In Hawaii, it doesn't just rain. The sky collapses in a torrent of great fat drops the size of worlds, the whole multitude of them crashing at once into tin roofs, banana leaves, and the canvas top of my jeep. It's a miracle, and when it's over, the air is left as pure and fresh as the whisper of a child.
Today was my first day of school -- two hours of one-on-one ground school and two hours of helicopter time. The amount of information to process, particularly in flight training, is astonishing. The number of things a helicopter pilot has to do, simultaneously and in rapid sequence, is overwhelming.
If I didn't know that thousands of people before me have learned this, I would believe it's impossible. There is a lesson there, which I will come back to often: The only difference between impossible and possible is belief. Nothing else.
We flew, both of us, our hands and feet on the controls. Each time I said, "Ok, you do it," my instructor Lee (pictured), said, "We'll do it together."
We flew straight, we turned left, we turned right. The latter could have been harrowing; I was sitting on the right side of a helicopter with no door, so that looking to my right during a right turn (and bank) meant staring straight down, with nothing but a thousand feet of freefall between me and the lush, green floor.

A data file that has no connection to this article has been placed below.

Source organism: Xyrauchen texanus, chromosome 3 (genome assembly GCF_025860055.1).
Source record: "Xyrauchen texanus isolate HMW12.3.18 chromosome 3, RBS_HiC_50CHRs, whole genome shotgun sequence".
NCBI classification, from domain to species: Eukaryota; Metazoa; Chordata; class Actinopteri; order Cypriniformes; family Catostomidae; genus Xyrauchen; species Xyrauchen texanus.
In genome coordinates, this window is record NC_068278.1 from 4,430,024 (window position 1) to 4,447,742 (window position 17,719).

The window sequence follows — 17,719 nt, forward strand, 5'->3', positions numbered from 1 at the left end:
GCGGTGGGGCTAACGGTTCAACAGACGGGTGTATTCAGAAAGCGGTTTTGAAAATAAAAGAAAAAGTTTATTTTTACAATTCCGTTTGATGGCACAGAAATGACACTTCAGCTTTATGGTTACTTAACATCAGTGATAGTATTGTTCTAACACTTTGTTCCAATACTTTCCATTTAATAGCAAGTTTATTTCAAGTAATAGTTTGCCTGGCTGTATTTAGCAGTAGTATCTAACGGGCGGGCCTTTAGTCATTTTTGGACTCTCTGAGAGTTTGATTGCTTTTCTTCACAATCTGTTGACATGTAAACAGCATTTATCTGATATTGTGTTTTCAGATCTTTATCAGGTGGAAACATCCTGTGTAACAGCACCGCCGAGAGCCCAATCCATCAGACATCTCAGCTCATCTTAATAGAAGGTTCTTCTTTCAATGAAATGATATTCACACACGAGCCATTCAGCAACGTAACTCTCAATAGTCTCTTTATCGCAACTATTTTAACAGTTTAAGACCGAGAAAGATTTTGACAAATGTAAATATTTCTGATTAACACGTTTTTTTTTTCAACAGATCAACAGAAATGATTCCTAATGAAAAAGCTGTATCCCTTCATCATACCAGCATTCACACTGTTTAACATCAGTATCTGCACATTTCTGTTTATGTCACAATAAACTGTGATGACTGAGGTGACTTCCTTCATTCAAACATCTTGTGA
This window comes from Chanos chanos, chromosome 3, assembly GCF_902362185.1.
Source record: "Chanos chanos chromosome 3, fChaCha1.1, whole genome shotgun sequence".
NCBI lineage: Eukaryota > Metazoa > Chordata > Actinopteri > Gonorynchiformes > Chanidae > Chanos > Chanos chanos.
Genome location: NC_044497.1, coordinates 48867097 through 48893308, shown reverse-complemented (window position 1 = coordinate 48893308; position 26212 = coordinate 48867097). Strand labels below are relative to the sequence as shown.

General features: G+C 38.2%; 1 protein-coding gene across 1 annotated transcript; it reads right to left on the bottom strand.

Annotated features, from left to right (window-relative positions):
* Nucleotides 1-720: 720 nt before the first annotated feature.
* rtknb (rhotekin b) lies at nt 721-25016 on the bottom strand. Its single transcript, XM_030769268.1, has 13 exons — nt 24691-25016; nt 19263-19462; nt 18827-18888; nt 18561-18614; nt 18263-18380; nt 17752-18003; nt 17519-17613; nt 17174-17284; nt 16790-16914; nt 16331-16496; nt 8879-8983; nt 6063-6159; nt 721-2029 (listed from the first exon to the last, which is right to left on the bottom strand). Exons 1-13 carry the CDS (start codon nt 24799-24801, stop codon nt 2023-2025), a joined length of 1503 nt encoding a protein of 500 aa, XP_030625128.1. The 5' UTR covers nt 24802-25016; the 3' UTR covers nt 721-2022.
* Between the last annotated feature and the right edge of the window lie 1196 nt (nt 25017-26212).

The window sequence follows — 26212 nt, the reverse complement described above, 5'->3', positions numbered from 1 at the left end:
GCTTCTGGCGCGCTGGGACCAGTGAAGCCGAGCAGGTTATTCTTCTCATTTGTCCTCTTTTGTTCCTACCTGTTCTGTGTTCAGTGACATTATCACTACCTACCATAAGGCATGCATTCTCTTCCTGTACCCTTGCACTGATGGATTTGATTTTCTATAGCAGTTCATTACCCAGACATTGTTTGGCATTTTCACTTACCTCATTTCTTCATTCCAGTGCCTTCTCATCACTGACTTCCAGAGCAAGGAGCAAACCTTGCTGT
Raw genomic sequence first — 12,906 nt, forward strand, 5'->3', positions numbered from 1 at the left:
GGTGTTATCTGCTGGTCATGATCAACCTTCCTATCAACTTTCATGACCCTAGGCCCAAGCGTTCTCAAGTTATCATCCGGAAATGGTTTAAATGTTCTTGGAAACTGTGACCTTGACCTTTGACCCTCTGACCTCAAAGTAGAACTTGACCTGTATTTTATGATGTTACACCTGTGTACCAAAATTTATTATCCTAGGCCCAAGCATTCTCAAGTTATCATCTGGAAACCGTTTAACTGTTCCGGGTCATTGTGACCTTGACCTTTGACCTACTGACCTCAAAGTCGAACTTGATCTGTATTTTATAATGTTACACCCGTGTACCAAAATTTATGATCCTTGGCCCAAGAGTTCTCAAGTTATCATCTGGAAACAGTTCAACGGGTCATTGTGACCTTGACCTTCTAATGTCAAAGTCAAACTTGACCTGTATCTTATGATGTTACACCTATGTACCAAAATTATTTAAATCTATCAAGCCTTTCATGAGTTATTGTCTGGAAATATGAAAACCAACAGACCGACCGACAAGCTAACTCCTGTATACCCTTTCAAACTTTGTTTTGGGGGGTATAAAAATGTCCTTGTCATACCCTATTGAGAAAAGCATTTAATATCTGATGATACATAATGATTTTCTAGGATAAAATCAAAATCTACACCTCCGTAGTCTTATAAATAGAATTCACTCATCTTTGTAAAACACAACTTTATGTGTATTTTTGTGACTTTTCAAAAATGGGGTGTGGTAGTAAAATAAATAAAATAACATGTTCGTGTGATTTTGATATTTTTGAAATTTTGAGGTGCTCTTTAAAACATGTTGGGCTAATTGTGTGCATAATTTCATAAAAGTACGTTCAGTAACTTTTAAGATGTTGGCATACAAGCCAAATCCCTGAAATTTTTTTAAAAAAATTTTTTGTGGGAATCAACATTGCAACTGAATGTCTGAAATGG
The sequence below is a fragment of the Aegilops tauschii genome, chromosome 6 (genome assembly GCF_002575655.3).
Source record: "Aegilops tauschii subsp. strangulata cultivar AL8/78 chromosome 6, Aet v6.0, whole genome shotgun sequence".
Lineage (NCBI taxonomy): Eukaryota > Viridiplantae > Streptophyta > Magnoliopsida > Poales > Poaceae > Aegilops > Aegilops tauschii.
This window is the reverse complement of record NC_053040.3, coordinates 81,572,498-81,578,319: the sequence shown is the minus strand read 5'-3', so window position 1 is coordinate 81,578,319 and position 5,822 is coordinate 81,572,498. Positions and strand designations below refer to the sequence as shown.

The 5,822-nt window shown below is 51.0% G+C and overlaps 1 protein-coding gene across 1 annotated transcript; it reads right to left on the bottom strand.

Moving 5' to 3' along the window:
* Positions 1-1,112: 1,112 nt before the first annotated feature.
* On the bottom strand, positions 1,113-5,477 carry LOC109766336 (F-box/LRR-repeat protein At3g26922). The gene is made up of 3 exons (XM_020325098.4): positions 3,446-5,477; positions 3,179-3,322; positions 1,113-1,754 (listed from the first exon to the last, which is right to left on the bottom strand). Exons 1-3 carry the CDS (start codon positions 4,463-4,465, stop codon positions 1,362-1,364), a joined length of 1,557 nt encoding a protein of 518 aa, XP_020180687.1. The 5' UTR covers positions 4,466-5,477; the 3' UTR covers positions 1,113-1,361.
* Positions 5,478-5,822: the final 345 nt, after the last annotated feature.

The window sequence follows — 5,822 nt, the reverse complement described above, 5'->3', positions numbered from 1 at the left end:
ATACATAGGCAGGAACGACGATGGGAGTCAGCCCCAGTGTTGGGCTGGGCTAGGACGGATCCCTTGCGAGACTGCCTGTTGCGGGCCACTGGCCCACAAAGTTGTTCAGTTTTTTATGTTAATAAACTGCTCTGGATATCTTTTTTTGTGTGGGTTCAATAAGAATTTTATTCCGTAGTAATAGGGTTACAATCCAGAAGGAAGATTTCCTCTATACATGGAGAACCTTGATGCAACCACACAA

I say could have been harrowing, because my brain was too busy franticly sorting and seizing information about how to fly to be very scared. In the one moment that was too much, Lee had me focus on my sight line past the cockpit compass to the horizon, and soon the turn was done.
(By the way, my left hand was on the collective, a handle that looks like an automobile parking brake but controls the up-and-down in a helicopter. I'm glad I was able to fight off the urge to yank up on that handle to keep myself from falling out the door. That could have gotten unpleasant.)
We also practiced hovering, this from a more reasonable but still potentially fatal altitude of about five feet. Hovering is the most difficult basic skill. It's an extreme balancing act, something like a one-arm handstand or riding a unicycle. My first hover lasted literally two seconds before Lee had to take over and save us from a violent death of high octane flames and splintering steel.
My longest hover was six seconds. Lee says six seconds is pretty good for the first day. Six seconds seems pretty useless compared to five minutes or fifteen minutes or forever.
But it's true that a journey of a thousand miles begins with the first step. Today, I began with impossible...and finished six seconds closer to possible.
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